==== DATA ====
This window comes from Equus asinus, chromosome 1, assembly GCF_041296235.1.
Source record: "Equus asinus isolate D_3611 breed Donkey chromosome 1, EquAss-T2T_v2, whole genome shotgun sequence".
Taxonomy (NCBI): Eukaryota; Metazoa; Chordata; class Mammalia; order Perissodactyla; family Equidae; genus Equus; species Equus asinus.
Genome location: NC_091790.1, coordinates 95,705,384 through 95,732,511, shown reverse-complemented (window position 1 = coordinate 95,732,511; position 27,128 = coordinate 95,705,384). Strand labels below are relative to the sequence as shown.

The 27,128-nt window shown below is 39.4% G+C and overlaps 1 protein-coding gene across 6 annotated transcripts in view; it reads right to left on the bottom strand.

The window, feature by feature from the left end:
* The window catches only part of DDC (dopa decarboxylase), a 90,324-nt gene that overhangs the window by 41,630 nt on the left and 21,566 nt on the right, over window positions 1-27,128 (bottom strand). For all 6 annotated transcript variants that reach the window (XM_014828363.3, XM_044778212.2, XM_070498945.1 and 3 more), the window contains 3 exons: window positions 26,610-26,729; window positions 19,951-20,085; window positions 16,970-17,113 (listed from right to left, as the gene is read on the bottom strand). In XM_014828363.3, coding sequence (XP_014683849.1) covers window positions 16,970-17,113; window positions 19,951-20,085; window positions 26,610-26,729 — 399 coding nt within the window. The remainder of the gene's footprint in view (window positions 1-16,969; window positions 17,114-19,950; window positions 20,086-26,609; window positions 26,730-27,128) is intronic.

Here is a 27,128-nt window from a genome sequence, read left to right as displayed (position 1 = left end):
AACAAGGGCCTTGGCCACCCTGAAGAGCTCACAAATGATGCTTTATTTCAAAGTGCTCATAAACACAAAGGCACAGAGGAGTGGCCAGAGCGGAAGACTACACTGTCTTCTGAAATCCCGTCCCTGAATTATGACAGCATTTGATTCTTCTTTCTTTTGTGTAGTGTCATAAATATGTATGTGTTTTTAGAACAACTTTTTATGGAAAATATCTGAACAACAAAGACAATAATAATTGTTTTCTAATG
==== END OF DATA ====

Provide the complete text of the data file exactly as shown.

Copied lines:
This window comes from Equus asinus, chromosome 1, assembly GCF_041296235.1.
Source record: "Equus asinus isolate D_3611 breed Donkey chromosome 1, EquAss-T2T_v2, whole genome shotgun sequence".
Taxonomy (NCBI): Eukaryota; Metazoa; Chordata; class Mammalia; order Perissodactyla; family Equidae; genus Equus; species Equus asinus.
Genome location: NC_091790.1, coordinates 95,705,384 through 95,732,511, shown reverse-complemented (window position 1 = coordinate 95,732,511; position 27,128 = coordinate 95,705,384). Strand labels below are relative to the sequence as shown.

The 27,128-nt window shown below is 39.4% G+C and overlaps 1 protein-coding gene across 6 annotated transcripts in view; it reads right to left on the bottom strand.

The window, feature by feature from the left end:
* The window catches only part of DDC (dopa decarboxylase), a 90,324-nt gene that overhangs the window by 41,630 nt on the left and 21,566 nt on the right, over window positions 1-27,128 (bottom strand). For all 6 annotated transcript variants that reach the window (XM_014828363.3, XM_044778212.2, XM_070498945.1 and 3 more), the window contains 3 exons: window positions 26,610-26,729; window positions 19,951-20,085; window positions 16,970-17,113 (listed from right to left, as the gene is read on the bottom strand). In XM_014828363.3, coding sequence (XP_014683849.1) covers window positions 16,970-17,113; window positions 19,951-20,085; window positions 26,610-26,729 — 399 coding nt within the window. The remainder of the gene's footprint in view (window positions 1-16,969; window positions 17,114-19,950; window positions 20,086-26,609; window positions 26,730-27,128) is intronic.

Here is a 27,128-nt window from a genome sequence, read left to right as displayed (position 1 = left end):
AACAAGGGCCTTGGCCACCCTGAAGAGCTCACAAATGATGCTTTATTTCAAAGTGCTCATAAACACAAAGGCACAGAGGAGTGGCCAGAGCGGAAGACTACACTGTCTTCTGAAATCCCGTCCCTGAATTATGACAGCATTTGATTCTTCTTTCTTTTGTGTAGTGTCATAAATATGTATGTGTTTTTAGAACAACTTTTTATGGAAAATATCTGAACAACAAAGACAATAATAATTGTTTTCTAATG